Professor/ Principal Investigator
Dr. Vladislav V. Yakovlev is a professor in the Department of Biomedical Engineering at Texas A&M University and Fellow of the Optical Society of America, the American Institute of Medical and Biological Engineering and the International Society for Optics and Photonics.
Christopher Marble is a third-year PhD student in the Department of Physics and Astronomy and a National Science Foundation Graduate Research Fellowship Program (NSF GRFP) fellow. He earned his M.S. in Physics from Texas A&M University in 2018. He graduated Tarleton State University with a B.S. in Physics and a B.S. in Mathematics in 2016. His interests include nonlinear optical effects, harmonic generation, super continuum generation and Raman spectroscopy. He previously conducted research on femtosecond pulse propagation and bioeffects of femtosecond laser pulses with the U.S. Air Force Research Laboratory as a Consortium Research Fellowship Program fellow
Eddie Gil is a Ph.D. student majoring in Biomedical Engineering. He earned a B.S. in Biomedical Engineering at Texas A&M University. He is interested in applying neural networks to problems in Computer Aided Diagnostics. He is also interested in understanding how these networks arrive at their decisions and what properties of networks lead to better performance. His previous work includes research performed to segment retinal laser lesions in fundus images, and randomly generated neural networks for estimating tissue optical properties.
Mark Keppler is a PhD candidate at Texas A&M University in the Department of Biomedical Engineering and a recipient of the National Science Foundation’s Graduate Research Fellowship. He graduated summa cum laude from Arizona State University with a BS in biomedical engineering and a minor in mathematics. Since then, he has been working closely with the Air Force Research Laboratory’s Bioeffects Division to further our understanding of optical-tissue interactions. Mr. Keppler’s research primarily focuses on developing optical systems aimed at breaking modern detection limits through the implementation of compressed sensing techniques.
My primary focus is applying Brillouin elastography – a noninvasive, stiffness-specific spectroscopic technique for differentiation of melanoma from benign pigmented skin lesions. I envision this optical methodology being used in the future in both clinical setting to diagnose disease, as well as in a laboratory to evaluate the cancerous cells’ response to treatment.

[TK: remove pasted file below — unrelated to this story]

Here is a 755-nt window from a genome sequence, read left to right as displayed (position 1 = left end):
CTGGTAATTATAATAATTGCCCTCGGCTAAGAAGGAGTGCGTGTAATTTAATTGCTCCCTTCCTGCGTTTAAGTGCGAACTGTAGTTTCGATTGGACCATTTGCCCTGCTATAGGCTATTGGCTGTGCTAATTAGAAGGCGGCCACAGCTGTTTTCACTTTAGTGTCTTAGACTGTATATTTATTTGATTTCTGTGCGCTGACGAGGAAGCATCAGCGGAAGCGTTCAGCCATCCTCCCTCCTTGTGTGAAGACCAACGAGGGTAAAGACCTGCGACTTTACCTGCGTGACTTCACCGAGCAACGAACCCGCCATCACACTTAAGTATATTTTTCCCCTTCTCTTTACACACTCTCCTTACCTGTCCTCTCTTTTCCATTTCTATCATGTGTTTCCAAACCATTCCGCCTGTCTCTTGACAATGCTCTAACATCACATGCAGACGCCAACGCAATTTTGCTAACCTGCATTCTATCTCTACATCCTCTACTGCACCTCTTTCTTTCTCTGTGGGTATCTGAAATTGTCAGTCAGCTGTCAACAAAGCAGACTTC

Graduate - Research Fellow
Developing advanced/applied spectroscopic techninques for (bio)materials characterization
Dominik Doktor is a research assistant in Prof. Yakovlev’s group at Texas A&M University in the Department of Biomedical Engineering. Currently he is in the process of getting accepted to the PhD program in Applied Physics at Texas A&M University. He earned a B.S. in Physics (Optics and Photonics) at The City College of New York, CUNY
His research interests include nonlinear spectroscopy, ultrafast spectrscopy, photophysics, photochemistry, fluid dynamics, and microfluidics. Dominik’s current research focuses on using Impulsive Stimulated Brillouin Scattering (ISBS) to investigate viscoelastic properties of organic materials and biological samples.
Dominik enjoys to play golf and board games, collecting scientific books, and participates in rock climbing.
Jace Willis is a first-year PhD student working under the advisement of Dr. Yakovlev in the Biomedical Engineering Department. His research goals are focused on investigating matters of technological interface with the brain via properly sending and receiving information with minimal invasiveness. He is currently a HEEP Fellow collaborating with visiting scholar and Hagler Fellow Dr. Vanderlei S. Bagnato. His research efforts are currently focused on determining neuron culture network signaling changes following induced oxidative stress via photo-dynamic therapy, followed by attempted recovery of the network activity and patterns.
Interests include optogenetics, brain-machine interface technologies, and deep-tissue imaging.
Sean Patrick O’Connor’s research interests are in nonlinear optics, nonlinear spectroscopy, biomedical imaging, and photobiomodulation. He is currently researching Impulsive Stimulated Brillouin Spectroscopy (ISBS) which assesses the viscoelastic properties of materials with shorter acquisition times than spontaneous Brillouin scattering. His goal is to push the spatial resolution of ISBS to cellular and subcellular imaging limits and observe real time changes in the viscoelastic properties of cells and biomaterials.